3.  *Kalendares illumined* be they *brilliant exemplars* That in this world be lighted with thy name; And whoso goeth with thee the right way, Him shall not dread in soule to be lame; Now, Queen of comfort! since thou art the same To whom I seeke for my medicine, Let not my foe no more my wound entame;* *injure, molest My heal into thy hand all I resign.
4、  In alle needes for the towne's werre* *war He was, and ay the first in armes dight,* *equipped, prepared And certainly, but if that bookes err, Save Hector, most y-dread* of any wight; *dreaded And this increase of hardiness* and might *courage Came him of love, his lady's grace to win, That altered his spirit so within.
5、  Now was there of that church a parish clerk, The which that was y-cleped Absolon. Curl'd was his hair, and as the gold it shone, And strutted* as a fanne large and broad; *stretched Full straight and even lay his jolly shode*. *head of hair His rode* was red, his eyen grey as goose, *complexion With Paule's windows carven on his shoes <16> In hosen red he went full fetisly*. *daintily, neatly Y-clad he was full small and properly, All in a kirtle* of a light waget*; *girdle **sky blue Full fair and thicke be the pointes set, And thereupon he had a gay surplice, As white as is the blossom on the rise*. *twig <17> A merry child he was, so God me save; Well could he letten blood, and clip, and shave, And make a charter of land, and a quittance. In twenty manners could he trip and dance, After the school of Oxenforde tho*,<18> *then And with his legges caste to and fro; And playen songes on a small ribible*; *fiddle Thereto he sung sometimes a loud quinible* *treble And as well could he play on a gitern.* *guitar In all the town was brewhouse nor tavern, That he not visited with his solas*, *mirth, sport There as that any *garnard tapstere* was. *licentious barmaid* But sooth to say he was somedeal squaimous* *squeamish Of farting, and of speeche dangerous. This Absolon, that jolly was and gay, Went with a censer on the holy day, Censing* the wives of the parish fast; *burning incense for And many a lovely look he on them cast, And namely* on this carpenter's wife: *especially To look on her him thought a merry life. She was so proper, and sweet, and likerous. I dare well say, if she had been a mouse, And he a cat, he would *her hent anon*. *have soon caught her* This parish clerk, this jolly Absolon, Hath in his hearte such a love-longing! That of no wife took he none offering; For courtesy he said he woulde none. The moon at night full clear and brighte shone, And Absolon his gitern hath y-taken, For paramours he thoughte for to waken, And forth he went, jolif* and amorous, *joyous Till he came to the carpentere's house, A little after the cock had y-crow, And *dressed him* under a shot window <19>, *stationed himself.* That was upon the carpentere's wall. He singeth in his voice gentle and small; "Now, dear lady, if thy will be, I pray that ye will rue* on me;" *take pity Full well accordant to his giterning. This carpenter awoke, and heard him sing, And spake unto his wife, and said anon, What Alison, hear'st thou not Absolon, That chanteth thus under our bower* wall?" *chamber And she answer'd her husband therewithal; "Yes, God wot, John, I hear him every deal." This passeth forth; what will ye bet* than well? *better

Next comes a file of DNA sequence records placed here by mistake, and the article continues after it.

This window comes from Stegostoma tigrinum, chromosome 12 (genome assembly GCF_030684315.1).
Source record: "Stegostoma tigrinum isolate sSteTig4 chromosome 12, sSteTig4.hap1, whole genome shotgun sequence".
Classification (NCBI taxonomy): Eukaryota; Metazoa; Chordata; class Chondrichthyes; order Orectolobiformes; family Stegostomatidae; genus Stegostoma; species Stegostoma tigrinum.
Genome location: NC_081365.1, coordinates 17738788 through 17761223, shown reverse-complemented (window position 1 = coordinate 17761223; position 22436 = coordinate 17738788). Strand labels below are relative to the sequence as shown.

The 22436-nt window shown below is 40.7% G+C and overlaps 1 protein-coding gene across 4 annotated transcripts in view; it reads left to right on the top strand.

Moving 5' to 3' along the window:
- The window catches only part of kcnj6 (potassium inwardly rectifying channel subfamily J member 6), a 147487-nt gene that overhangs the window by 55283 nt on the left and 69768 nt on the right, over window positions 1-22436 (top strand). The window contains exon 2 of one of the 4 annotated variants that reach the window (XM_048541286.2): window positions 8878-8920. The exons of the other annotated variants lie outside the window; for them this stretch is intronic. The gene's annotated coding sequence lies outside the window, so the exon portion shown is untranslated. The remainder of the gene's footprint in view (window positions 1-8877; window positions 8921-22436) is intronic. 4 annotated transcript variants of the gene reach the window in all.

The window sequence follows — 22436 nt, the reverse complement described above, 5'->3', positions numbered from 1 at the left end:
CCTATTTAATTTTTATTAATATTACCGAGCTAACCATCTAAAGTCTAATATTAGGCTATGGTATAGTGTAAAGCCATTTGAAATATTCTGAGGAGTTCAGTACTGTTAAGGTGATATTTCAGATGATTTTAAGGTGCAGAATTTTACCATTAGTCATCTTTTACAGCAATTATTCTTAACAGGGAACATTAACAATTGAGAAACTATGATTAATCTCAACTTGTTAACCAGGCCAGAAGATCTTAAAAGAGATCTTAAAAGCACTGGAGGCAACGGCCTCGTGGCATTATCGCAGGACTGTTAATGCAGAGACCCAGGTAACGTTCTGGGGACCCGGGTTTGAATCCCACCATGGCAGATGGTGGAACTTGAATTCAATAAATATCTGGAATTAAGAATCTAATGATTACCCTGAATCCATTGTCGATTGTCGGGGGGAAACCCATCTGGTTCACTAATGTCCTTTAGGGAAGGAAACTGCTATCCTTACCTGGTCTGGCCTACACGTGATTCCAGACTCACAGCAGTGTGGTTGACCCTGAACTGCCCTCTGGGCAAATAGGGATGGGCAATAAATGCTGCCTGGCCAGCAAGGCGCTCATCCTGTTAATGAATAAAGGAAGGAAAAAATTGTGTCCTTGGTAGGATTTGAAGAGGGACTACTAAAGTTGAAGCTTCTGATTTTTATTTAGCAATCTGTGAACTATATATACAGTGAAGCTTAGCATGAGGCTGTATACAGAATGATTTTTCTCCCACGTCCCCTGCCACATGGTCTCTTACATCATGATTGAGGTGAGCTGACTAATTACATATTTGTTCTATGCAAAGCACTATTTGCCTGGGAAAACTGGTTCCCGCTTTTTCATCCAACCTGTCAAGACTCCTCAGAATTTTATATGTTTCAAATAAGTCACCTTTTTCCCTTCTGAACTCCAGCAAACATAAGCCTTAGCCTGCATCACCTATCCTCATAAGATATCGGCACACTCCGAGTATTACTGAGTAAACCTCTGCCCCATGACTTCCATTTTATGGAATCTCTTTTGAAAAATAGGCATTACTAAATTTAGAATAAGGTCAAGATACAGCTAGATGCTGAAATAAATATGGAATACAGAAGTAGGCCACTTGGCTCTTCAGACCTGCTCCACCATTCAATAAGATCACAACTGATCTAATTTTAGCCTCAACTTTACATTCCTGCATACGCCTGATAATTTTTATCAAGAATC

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  • 王诗沂 08-08

      "And thou, Valerian, for thou so soon Assented hast to good counsel, also Say what thee list,* and thou shalt have thy boon."** *wish **desire "I have a brother," quoth Valerian tho,* *then "That in this world I love no man so; I pray you that my brother may have grace To know the truth, as I do in this place."

  • 蔡塘 08-08